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157 Posts
Discussion Starter · #1 ·
This is for a Uberti Cattleman, 45 colt, 5.5" barrel.

Typically we shoot...

250 gr LRNFP .452" dia
Remington Large Pistol Primers
6.8 gr. universal

I got 100 free Hornady 185gr XTP/JHP .451" dia.

I want reload them to clean the lead out of the cylinder and barrel after shooting the lead rounds. I don't have a really big leading issue but I do get some in the beginning of the barrel and the cone inside the cylinder.

I have the following powders... bullseye, universal, and clays.

I would like to use universal but I can't find a reloading receipe for 185gr JHP, only 200gr.

I have read that Unique and universal have very similar burn rates and in most cases can be interchangable.

Heres the recipes that I have found... all starting loads out of a 7.5" bbl.

200gr JHP
8.5gr Unique
847 fps.

200gr JHP
8.0gr Universal
915 fps - 9,600 CUP

185gr JHP
7.5gr Unique
615 fps

Judging by this info, could I safely use 7.5gr of universal w/ a 185gr JHP? I would imagine that it would give me approx 750-800ish fps? and low pressure?

These rounds would only be to shoot a few to clean after a session of shooting.



Super Moderator
14,412 Posts
Yes, you could do that. Shooting jacketed bullets after lead doesn't really clean lead out well, though, and attempting to do it can actually cause high pressures if the lead quantity is great enough. The jacketed bullet will tend to push the thickest lead forward but often leaves a thinner burnished-in layer of lead behind it that is smooth enough to look like the lead is gone, but slugging the bore will detect a constriction and running a bronze brush in will raise its surface a little. Not good for lead accuracy.

Removing lead isn't that hard. Just get any kind of penetrating oil and wet the chambers and bore and let it sit overnight. You can also use Shooter's Choice lead removing formulation.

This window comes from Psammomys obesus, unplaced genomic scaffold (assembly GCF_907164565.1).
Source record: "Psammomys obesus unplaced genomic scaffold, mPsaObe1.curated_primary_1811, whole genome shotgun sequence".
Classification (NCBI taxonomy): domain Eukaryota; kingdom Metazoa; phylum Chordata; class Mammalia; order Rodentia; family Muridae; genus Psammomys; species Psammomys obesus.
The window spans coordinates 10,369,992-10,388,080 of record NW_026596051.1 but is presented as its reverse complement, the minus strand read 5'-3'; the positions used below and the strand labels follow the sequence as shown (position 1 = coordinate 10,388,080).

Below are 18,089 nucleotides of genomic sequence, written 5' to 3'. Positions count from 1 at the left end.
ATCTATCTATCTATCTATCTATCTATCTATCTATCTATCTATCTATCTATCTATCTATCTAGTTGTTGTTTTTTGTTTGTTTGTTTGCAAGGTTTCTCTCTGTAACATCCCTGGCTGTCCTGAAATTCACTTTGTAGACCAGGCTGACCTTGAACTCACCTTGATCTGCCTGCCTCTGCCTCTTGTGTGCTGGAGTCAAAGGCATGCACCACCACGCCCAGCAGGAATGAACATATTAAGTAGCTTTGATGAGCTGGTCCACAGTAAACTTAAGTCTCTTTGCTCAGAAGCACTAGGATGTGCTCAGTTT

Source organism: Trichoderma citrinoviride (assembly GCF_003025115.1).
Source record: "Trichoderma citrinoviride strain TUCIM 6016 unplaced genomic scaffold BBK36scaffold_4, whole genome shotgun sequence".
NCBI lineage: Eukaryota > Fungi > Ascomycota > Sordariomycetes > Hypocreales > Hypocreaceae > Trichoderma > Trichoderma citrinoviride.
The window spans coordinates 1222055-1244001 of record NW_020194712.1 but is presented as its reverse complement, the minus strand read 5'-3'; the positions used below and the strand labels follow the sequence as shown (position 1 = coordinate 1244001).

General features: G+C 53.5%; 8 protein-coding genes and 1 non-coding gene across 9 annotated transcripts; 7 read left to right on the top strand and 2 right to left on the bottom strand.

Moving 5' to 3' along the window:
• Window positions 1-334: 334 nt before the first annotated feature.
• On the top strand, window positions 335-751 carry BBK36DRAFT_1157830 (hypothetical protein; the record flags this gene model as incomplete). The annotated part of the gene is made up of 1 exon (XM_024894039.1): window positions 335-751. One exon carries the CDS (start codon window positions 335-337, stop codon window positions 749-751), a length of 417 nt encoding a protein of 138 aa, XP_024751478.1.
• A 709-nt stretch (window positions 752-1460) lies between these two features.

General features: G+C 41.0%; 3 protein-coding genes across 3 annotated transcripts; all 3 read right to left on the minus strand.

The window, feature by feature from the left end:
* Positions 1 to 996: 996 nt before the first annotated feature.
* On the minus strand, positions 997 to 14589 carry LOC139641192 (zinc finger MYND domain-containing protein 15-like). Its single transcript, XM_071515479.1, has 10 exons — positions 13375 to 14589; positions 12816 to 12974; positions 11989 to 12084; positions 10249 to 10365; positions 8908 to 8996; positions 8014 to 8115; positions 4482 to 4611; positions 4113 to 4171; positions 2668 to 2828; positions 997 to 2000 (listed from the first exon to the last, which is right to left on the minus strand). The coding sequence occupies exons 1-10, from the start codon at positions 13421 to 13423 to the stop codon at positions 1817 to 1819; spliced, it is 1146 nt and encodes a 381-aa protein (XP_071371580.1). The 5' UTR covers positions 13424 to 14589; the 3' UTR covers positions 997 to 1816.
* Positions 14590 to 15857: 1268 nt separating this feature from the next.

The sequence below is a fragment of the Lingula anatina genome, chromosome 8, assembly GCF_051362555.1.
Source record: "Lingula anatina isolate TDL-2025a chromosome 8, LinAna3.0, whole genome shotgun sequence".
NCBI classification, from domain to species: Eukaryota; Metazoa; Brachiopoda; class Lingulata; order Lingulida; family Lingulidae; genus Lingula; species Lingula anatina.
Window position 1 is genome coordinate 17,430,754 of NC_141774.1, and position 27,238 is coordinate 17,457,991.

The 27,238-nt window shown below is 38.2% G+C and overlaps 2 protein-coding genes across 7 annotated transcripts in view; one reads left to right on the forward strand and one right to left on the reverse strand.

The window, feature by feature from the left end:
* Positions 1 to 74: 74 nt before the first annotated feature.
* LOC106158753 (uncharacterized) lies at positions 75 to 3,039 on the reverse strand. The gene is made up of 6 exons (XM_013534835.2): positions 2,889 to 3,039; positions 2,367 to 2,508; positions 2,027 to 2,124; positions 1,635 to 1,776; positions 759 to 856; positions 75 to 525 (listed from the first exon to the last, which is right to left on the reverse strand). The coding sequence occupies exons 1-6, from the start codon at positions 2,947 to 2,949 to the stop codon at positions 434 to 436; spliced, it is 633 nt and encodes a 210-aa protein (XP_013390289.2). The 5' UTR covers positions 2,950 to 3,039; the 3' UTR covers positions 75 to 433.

Get a copper scouring pad that is 100% copper and not copper washed steel. Chore Boy brand, for example. Use a magnet to check if in doubt about what you are purchasing? The magnet won't stick to pure copper. Wrap a strand of the copper pad around a bronze brush that is one caliber undersize for the gun until you can build it up to be a bit snug in the bore or chambers. With a few back and forth strokes it will scrape most of the lead out.

There are commercial versions of that kind of mechanical lead remover. The Lewis Lead Remover and the Hoppe's knock-off of it. They use an expandable rubber plug and a fine bronze screen to do the scraping.

There is now also a true lead solvent available. It is calle No-Lead and is made by Sharpshoot-R, the makers of Wipe Out for copper fouling. Midway carries it.

You can also use an electrolytic bore cleaner like the Outer's Foul-Out. It will be a little slow, though, as each chamber and the bore would have to be done separately. But the cleaning is complete, microscopically.

If you want to cut way down on leading building up in the first place, firelap the bore and chambers.

Your 7.5 grain load of Unique will work with the 185 JHP, by the way, but I expect the velocity will be in the 900+ fps range. If you just want to try to scrape lead out with a bullet (still not a great approach) try about 5 grains of Bullseye, instead, to slow it down a little.

Inactive account
4,735 Posts
I favor the Lewis lead remover kit method previously mentioned along with a lead remover solvent. In the past, I've even used the end of a straightened section of a large paper clip to scrape the lead out from the firing chambers of my .45 Colt clone. IME, paper clip material tends to be softer than gun steel yet harder than bullet lead. I only clean this way when I have no other choice because the end of a paper clip will only scrape off lead if sharp and needless to say, it's very time consuming. I used to keep a small sharpening stone handy to resharpen the end of the paper clip when it got dull. This works but the Lewis lead remover is much easier to use.

68 Posts
Well your 45 185 gr JHP doesnt have a crimping grove because it was designed to be taper crimped and used in a semi auto, and not rolled crimped like the 45 Colt bullets ,which have the crimping groove. By doing this could cause damage to your brass. A word to the wise !
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